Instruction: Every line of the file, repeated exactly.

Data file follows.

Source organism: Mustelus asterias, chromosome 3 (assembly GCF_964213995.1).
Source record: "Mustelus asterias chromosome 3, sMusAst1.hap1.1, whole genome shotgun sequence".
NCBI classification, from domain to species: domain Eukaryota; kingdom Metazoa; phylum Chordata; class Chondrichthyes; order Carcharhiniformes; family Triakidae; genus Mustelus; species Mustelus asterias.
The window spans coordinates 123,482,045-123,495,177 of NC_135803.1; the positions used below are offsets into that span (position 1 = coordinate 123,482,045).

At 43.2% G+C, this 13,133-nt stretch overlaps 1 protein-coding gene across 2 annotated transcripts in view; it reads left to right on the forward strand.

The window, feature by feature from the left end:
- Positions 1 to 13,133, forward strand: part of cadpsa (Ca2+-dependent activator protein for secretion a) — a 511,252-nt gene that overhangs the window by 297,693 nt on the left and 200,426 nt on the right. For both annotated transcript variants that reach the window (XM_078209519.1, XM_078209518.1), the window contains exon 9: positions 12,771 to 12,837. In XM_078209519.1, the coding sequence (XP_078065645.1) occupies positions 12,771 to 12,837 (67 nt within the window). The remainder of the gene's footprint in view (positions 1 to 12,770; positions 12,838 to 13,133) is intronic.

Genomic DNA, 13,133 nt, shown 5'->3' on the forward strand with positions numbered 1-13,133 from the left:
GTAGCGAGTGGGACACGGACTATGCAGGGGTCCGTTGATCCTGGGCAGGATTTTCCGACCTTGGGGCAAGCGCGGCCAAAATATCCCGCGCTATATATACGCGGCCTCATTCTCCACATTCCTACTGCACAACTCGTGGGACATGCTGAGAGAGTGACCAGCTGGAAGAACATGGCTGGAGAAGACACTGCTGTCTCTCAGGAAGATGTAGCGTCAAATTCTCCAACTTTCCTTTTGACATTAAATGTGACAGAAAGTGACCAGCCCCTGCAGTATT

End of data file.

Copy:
Source organism: Mustelus asterias, chromosome 3 (assembly GCF_964213995.1).
Source record: "Mustelus asterias chromosome 3, sMusAst1.hap1.1, whole genome shotgun sequence".
NCBI classification, from domain to species: domain Eukaryota; kingdom Metazoa; phylum Chordata; class Chondrichthyes; order Carcharhiniformes; family Triakidae; genus Mustelus; species Mustelus asterias.
The window spans coordinates 123,482,045-123,495,177 of NC_135803.1; the positions used below are offsets into that span (position 1 = coordinate 123,482,045).

At 43.2% G+C, this 13,133-nt stretch overlaps 1 protein-coding gene across 2 annotated transcripts in view; it reads left to right on the forward strand.

The window, feature by feature from the left end:
- Positions 1 to 13,133, forward strand: part of cadpsa (Ca2+-dependent activator protein for secretion a) — a 511,252-nt gene that overhangs the window by 297,693 nt on the left and 200,426 nt on the right. For both annotated transcript variants that reach the window (XM_078209519.1, XM_078209518.1), the window contains exon 9: positions 12,771 to 12,837. In XM_078209519.1, the coding sequence (XP_078065645.1) occupies positions 12,771 to 12,837 (67 nt within the window). The remainder of the gene's footprint in view (positions 1 to 12,770; positions 12,838 to 13,133) is intronic.

Genomic DNA, 13,133 nt, shown 5'->3' on the forward strand with positions numbered 1-13,133 from the left:
GTAGCGAGTGGGACACGGACTATGCAGGGGTCCGTTGATCCTGGGCAGGATTTTCCGACCTTGGGGCAAGCGCGGCCAAAATATCCCGCGCTATATATACGCGGCCTCATTCTCCACATTCCTACTGCACAACTCGTGGGACATGCTGAGAGAGTGACCAGCTGGAAGAACATGGCTGGAGAAGACACTGCTGTCTCTCAGGAAGATGTAGCGTCAAATTCTCCAACTTTCCTTTTGACATTAAATGTGACAGAAAGTGACCAGCCCCTGCAGTATT